Structural DNA nanotechnology has fostered the viable construction of materials at the nanoscale. The ability of double stranded DNA to behave as rigid rods below the persistence length and single stranded DNA to act as molecular glue due to highly specific base pairing properties renders DNA an ideal material for nanoscale construction. A rationale-based engineering of the sequences of nucleotides on DNA strands can lead to the construction of a broad spectrum of architectures like one-dimensional (1D) tube, wires, two-dimensional (2D) sheets, tiles as well as three dimensional polyhedra and crystals. Construction of various dynamic devices like nanomachines, robots and walkers have been realized in past by using DNA. One of the emerging sub-fields of DNA nanotechnology is the construction of regular three-dimensional (3D) polyhedra based on platonic solids. A variety of such polyhedra have been constructed using different methods like one pot synthesis, modular assembly and origami based approaches[4, 5, 6] . Most polyhedra created till date have been postulated to have applications as “smart” drug delivery vehicles[7, 8]. A few reports in this regard have demonstrated the encapsulation of various cargo within DNA polyhedra and their preliminary applications in cells and in vivo[9, 10]. However, in order to fully exploit the potential of these polyhedra, the major challenges that need to be addressed are 1) to develop methods to precisely target cargo-loaded DNA polyhedra to specific sites in vivo 2) to realize strategies that can enable the spatiotemporal release of the cargo. Thus, to enable the use of such DNA based polyhedra for targeted drug delivery, the cargo release process should be coupled to the sensing of bio-molecular cues such as ions, small molecules, metabolites, nucleic acids or proteins. With highly complex diseases like cancer, a single bio-marker is not sufficient for a positive diagnosis. In such cases, the drug-delivery vehicles should be able to sense a number of signals and then subsequently release distinct payloads.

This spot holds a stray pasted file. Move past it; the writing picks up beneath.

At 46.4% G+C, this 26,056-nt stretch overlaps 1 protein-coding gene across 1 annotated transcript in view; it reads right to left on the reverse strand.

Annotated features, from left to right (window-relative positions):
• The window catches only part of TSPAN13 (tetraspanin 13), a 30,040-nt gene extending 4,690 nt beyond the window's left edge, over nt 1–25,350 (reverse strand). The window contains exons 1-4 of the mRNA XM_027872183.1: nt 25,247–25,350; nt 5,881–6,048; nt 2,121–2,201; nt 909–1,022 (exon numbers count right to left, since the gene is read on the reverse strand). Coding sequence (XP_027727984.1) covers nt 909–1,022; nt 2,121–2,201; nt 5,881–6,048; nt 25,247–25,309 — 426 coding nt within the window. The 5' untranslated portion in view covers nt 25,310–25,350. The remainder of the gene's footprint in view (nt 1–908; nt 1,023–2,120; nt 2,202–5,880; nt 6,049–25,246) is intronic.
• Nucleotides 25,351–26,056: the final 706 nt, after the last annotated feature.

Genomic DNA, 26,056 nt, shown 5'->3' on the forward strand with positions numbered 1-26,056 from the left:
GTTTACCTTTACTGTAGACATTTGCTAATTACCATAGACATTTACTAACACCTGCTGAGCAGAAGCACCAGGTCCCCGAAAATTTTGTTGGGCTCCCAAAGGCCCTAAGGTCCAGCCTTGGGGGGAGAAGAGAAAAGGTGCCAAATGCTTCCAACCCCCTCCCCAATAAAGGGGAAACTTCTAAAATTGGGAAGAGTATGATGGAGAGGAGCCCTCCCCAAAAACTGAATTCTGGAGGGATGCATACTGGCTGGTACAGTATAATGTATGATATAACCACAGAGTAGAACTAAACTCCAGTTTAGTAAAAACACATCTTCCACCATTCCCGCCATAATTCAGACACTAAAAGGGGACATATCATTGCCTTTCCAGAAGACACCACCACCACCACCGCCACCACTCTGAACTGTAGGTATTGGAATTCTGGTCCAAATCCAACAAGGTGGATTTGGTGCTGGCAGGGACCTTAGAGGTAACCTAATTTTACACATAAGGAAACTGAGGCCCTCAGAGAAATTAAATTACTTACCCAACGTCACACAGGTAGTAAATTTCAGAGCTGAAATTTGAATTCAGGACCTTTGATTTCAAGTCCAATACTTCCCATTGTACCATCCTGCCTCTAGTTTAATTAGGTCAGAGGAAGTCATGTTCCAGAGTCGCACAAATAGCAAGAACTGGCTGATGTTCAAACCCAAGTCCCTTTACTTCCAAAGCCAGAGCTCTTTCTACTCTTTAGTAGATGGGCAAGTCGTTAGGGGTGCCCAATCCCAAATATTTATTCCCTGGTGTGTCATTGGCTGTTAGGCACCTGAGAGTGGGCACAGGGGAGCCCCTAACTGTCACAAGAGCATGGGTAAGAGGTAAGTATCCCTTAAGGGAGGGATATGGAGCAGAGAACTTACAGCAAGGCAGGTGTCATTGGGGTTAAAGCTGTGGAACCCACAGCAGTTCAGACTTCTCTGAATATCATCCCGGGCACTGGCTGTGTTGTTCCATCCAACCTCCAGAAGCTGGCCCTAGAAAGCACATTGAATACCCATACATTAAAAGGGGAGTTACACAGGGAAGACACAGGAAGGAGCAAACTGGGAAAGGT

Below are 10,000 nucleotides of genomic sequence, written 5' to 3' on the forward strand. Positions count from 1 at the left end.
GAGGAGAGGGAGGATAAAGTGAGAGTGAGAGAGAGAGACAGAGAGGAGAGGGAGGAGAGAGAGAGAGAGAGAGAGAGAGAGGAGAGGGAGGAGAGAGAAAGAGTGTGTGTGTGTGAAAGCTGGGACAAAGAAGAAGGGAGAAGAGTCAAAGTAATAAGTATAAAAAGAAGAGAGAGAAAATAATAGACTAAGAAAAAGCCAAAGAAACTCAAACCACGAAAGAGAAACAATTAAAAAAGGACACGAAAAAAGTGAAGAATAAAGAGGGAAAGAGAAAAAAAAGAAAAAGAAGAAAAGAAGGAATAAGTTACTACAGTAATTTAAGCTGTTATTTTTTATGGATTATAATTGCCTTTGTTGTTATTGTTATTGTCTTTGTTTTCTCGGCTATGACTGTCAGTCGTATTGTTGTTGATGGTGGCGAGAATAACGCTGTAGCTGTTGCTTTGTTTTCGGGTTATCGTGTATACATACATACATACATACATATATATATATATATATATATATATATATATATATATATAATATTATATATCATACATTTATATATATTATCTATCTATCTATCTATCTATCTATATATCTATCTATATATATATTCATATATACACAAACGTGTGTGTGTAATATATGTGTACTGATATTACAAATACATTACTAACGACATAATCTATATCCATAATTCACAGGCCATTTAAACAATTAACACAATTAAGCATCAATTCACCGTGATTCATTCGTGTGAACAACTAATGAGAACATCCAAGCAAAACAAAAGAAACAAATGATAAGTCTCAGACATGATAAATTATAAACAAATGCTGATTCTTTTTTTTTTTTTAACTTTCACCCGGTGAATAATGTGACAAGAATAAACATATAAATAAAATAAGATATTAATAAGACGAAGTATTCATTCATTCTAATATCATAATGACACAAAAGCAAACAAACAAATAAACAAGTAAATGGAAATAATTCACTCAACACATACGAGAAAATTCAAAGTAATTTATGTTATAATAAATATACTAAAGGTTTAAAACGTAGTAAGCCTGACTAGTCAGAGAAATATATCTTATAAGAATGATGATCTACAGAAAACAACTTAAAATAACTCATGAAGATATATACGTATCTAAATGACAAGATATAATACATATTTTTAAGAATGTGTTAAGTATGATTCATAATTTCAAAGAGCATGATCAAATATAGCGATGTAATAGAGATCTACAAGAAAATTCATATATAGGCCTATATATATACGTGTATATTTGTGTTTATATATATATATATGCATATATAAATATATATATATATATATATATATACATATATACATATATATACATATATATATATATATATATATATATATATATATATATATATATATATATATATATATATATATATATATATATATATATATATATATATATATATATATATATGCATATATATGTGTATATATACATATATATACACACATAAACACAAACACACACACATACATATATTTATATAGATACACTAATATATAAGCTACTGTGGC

Recently, certain DNA based nanostructures have been developed to display specific molecular payloads upon sensing specific molecular cues. Douglas et al. demonstrated the use of a DNA origami barrel, which functions like a clamshell that is programmed to sense a cellular cue and display sequestered antibodies to specific cell surface proteins. DNA-based three dimensional (3D) polyhedra could use such a lock-and-key mechanism to function as drug delivery agents for a variety of molecular cargo. However, in order for them to be genuinely considered as delivery vehicles in living systems, DNA based capsules and containers must possess minimal amount of DNA and also the potential to site-specifically modify them with ligands without perturbing their structure. Additionally, the DNA scaffold should be tunable to sense more than one target, by introducing minimal changes to the proposed design.
Importantly, single stranded nucleic acids also have the ability to bind chemicals ranging from small molecules to macromolecules, specifically. Such single strands of DNA or RNA are referred to as aptamers or functional nucleic acids. Our idea was to combine the structural power of a DNA icosahedron to encapsulate various cargoes, and integrate them with the chemical power of a recognition event mediated by aptamers and an external bio-cue such that a binding event would result in the disruption of the DNA capsule to release its internal cargo. Our work describes a generalized strategy broadly applicable to a variety of target responsive nucleic acid sequences integrated into any DNA polyhedron in order to bring about controlled opening of polyhedra and release of encapsulated molecules.
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- Lee, H., Lytton-Jean, A.K.R., Chen, Y., et al. Molecularly self-assembled nucleic acid nanoparticles for targeted in vivo siRNA delivery. Nat. Nanotech. 7, 389-393 (2012) .
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